Stories set in Stones
To gain a better understanding of the jewellery market, it’s important to ask who’s buying and, perhaps more importantly, why? Traditionally, when markets slump, investors, globally, have flocked to gold. And at a time when it is considered a wiser investment choice than many others, demand for gold continues to soar.
Some 70 per cent of newly mined gold still goes into jewellery and, after the United States, China and India, the Middle East is the fourth-largest jewellery market in the world. So why the continuing thirst?
Beyond its economic value, it is important to recognise the emotional response that jewellery generates, particularly in this region. In large parts of the Middle East, gold is one of the most important economic resources that women have access to, but, perhaps equally significantly, it is a valuable means of expression. Furthermore, in times of dramatic change and uncertainty, people are likely to cling to traditional practice and objects that are imbued with emotional value.
The sentimental merit of a piece of jewellery often far outweighs its monetary value; what might be considered defective to some will be the centrepiece of another’s collection. You see, what jewellery does is facilitate the relationship between investment and the love of design. Each piece, meticulously created, enables us to tell our story or carry a little piece of the narrative forward.
In a quest to uncover the true value of jewellery, we asked six members of the region’s design industry to explain what jewellery means to them – and to share the story behind their favourite piece.
Chokra is a performance artist from the UAE, born and raised in Dubai and currently based in New York. His most recent work, entitled Zawaj Al Khaleej (Gulf Marriage) was awarded the André von Ah prize. He is the first-ever artist from the UAE to be represented by MoMA and is currently preparing new work for the Centre Pompidou in Paris.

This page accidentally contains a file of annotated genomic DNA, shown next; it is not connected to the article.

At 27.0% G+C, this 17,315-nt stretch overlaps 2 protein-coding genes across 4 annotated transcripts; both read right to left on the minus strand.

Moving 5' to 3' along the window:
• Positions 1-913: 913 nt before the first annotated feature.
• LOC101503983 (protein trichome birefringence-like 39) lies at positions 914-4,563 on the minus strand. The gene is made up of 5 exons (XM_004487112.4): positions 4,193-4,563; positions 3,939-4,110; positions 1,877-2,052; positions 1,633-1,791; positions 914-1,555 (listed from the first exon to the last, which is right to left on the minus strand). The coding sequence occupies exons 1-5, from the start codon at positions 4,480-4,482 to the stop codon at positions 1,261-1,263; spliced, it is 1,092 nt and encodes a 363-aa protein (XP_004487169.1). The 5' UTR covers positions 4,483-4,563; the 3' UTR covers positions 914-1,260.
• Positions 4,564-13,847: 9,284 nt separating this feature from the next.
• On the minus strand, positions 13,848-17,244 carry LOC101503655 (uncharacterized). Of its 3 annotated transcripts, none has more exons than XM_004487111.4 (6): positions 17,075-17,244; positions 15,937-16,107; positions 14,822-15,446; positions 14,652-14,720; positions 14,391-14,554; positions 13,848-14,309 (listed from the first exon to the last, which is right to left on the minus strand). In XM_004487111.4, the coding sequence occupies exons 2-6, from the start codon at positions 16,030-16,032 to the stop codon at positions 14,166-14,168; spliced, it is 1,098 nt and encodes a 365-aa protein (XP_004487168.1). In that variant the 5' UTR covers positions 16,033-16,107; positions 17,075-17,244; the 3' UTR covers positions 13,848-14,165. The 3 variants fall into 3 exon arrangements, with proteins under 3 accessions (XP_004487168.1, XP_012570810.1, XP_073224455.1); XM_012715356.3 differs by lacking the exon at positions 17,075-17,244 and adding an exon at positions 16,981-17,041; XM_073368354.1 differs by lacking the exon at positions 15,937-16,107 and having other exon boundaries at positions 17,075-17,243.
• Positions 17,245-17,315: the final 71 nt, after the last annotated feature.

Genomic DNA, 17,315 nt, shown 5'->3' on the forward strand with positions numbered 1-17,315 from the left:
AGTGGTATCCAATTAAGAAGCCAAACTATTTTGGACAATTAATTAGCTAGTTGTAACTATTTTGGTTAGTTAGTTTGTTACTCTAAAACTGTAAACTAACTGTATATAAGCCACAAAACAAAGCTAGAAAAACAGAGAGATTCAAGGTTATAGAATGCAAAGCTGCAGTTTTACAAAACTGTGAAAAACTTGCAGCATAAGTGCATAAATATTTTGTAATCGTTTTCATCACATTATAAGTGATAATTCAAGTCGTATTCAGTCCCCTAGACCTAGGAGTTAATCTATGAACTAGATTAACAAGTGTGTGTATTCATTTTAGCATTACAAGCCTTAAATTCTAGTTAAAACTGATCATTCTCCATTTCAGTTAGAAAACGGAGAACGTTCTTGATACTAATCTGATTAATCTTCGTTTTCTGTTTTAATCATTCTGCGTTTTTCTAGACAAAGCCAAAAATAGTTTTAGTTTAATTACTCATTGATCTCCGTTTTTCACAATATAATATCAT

“Jewellery is a predominant aspect of our culture. It relies on several signifiers, including wealth acquisition, adorning oneself with our ideas, calligraphic and religious reminders, and speaks to the crafts that are specific to each culture. The rich and varied designs we find in traditional jewellery appear like clues that encapsulate exchanges between cultures or subcultures and delve into a greater historical narrative. An example would be the variety of terminals we find on traditional Emirati bangles that vary from each tribe or the local craftsman. Also, certain jewellery in the Middle East is considered to have talismanic attributes, especially turquoise charms which are believed to have protective qualities.
“Jewellery pieces are like time capsules in our family, where each piece has a narrative or peculiar history, whether it be my mother’s marriage pieces given to her from my grandmother or even the decorative kohl container that now appears as a pendant.
“The featured necklace emerged from a drawing in which I was trying to update the formal characteristics of ancient Bedouin necklaces through the use of irregular shapes in silver.
“The piece features locally sourced turquoise stones with a few family heirlooms, set and adorned with uncut and unfinished diamonds, iridescent pearls and ruby drops. It features an adjustable tassel at the back, suggestive of jewellery pieces that were popular during the Trucial States. It has considerable emotional value, since it has been with me through several performance works, including family celebrations. I view the piece as a reminder to be true to oneself, strong and to take pride in the powerful potential that art and creativity can manifest.”
Victoria Devin was born into a horse-racing family and has been bringing horses to Dubai since 2002, a year in which her mare Terre A Terre won the Dubai Duty Free race and Ange Gabriel came second in the Sheema Classic on World Cup day. Both horses were bred at Le Haras du Mesnil in France, where her grandmother – a pioneer in the thoroughbred industry – trained the likes of Sir Henry Cecil, François Boutin and Alain de Royer-Dupré. Now based for part of the year in Dubai, Devin recently launched her Hermione Boutique.